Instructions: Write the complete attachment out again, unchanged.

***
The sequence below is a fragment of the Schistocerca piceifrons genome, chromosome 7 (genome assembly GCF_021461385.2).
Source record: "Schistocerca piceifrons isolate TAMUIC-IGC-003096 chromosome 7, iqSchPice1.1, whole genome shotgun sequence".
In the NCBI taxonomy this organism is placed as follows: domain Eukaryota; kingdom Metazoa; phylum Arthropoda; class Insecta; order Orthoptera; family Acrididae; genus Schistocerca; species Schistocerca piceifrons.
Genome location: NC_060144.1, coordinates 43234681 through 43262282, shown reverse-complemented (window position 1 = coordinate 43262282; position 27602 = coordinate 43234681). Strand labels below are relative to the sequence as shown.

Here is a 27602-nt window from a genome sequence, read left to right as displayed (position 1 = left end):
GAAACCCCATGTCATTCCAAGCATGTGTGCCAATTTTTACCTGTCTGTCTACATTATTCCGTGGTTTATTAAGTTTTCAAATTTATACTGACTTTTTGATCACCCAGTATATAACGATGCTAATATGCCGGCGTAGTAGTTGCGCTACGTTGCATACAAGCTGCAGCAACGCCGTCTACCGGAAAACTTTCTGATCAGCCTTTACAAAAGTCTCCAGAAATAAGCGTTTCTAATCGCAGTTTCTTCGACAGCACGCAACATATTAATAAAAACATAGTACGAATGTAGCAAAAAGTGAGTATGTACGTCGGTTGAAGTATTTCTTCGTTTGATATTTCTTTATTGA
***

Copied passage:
The sequence below is a fragment of the Schistocerca piceifrons genome, chromosome 7 (genome assembly GCF_021461385.2).
Source record: "Schistocerca piceifrons isolate TAMUIC-IGC-003096 chromosome 7, iqSchPice1.1, whole genome shotgun sequence".
In the NCBI taxonomy this organism is placed as follows: domain Eukaryota; kingdom Metazoa; phylum Arthropoda; class Insecta; order Orthoptera; family Acrididae; genus Schistocerca; species Schistocerca piceifrons.
Genome location: NC_060144.1, coordinates 43234681 through 43262282, shown reverse-complemented (window position 1 = coordinate 43262282; position 27602 = coordinate 43234681). Strand labels below are relative to the sequence as shown.

Here is a 27602-nt window from a genome sequence, read left to right as displayed (position 1 = left end):
GAAACCCCATGTCATTCCAAGCATGTGTGCCAATTTTTACCTGTCTGTCTACATTATTCCGTGGTTTATTAAGTTTTCAAATTTATACTGACTTTTTGATCACCCAGTATATAACGATGCTAATATGCCGGCGTAGTAGTTGCGCTACGTTGCATACAAGCTGCAGCAACGCCGTCTACCGGAAAACTTTCTGATCAGCCTTTACAAAAGTCTCCAGAAATAAGCGTTTCTAATCGCAGTTTCTTCGACAGCACGCAACATATTAATAAAAACATAGTACGAATGTAGCAAAAAGTGAGTATGTACGTCGGTTGAAGTATTTCTTCGTTTGATATTTCTTTATTGA